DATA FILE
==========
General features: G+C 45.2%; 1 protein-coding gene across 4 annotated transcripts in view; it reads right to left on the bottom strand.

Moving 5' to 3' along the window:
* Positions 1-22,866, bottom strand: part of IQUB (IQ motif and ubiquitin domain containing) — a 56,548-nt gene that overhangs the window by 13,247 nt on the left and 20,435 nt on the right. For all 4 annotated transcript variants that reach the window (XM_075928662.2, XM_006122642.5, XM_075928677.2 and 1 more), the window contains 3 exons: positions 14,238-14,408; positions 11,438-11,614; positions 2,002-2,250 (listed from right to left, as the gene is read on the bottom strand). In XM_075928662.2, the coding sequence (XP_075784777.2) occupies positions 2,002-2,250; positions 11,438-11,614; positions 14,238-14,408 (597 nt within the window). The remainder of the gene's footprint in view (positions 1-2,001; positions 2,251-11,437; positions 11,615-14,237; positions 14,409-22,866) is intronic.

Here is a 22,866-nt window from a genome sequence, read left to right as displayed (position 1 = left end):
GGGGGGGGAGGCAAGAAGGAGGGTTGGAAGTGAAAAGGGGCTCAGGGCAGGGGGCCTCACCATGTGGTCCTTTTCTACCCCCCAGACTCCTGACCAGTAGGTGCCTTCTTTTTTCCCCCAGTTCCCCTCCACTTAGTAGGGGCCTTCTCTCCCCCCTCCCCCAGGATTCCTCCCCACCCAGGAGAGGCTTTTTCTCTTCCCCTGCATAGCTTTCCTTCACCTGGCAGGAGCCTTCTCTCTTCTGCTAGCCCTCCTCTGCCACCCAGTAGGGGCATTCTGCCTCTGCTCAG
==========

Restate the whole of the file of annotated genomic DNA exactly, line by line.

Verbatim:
General features: G+C 45.2%; 1 protein-coding gene across 4 annotated transcripts in view; it reads right to left on the bottom strand.

Moving 5' to 3' along the window:
* Positions 1-22,866, bottom strand: part of IQUB (IQ motif and ubiquitin domain containing) — a 56,548-nt gene that overhangs the window by 13,247 nt on the left and 20,435 nt on the right. For all 4 annotated transcript variants that reach the window (XM_075928662.2, XM_006122642.5, XM_075928677.2 and 1 more), the window contains 3 exons: positions 14,238-14,408; positions 11,438-11,614; positions 2,002-2,250 (listed from right to left, as the gene is read on the bottom strand). In XM_075928662.2, the coding sequence (XP_075784777.2) occupies positions 2,002-2,250; positions 11,438-11,614; positions 14,238-14,408 (597 nt within the window). The remainder of the gene's footprint in view (positions 1-2,001; positions 2,251-11,437; positions 11,615-14,237; positions 14,409-22,866) is intronic.

Here is a 22,866-nt window from a genome sequence, read left to right as displayed (position 1 = left end):
GGGGGGGGAGGCAAGAAGGAGGGTTGGAAGTGAAAAGGGGCTCAGGGCAGGGGGCCTCACCATGTGGTCCTTTTCTACCCCCCAGACTCCTGACCAGTAGGTGCCTTCTTTTTTCCCCCAGTTCCCCTCCACTTAGTAGGGGCCTTCTCTCCCCCCTCCCCCAGGATTCCTCCCCACCCAGGAGAGGCTTTTTCTCTTCCCCTGCATAGCTTTCCTTCACCTGGCAGGAGCCTTCTCTCTTCTGCTAGCCCTCCTCTGCCACCCAGTAGGGGCATTCTGCCTCTGCTCAG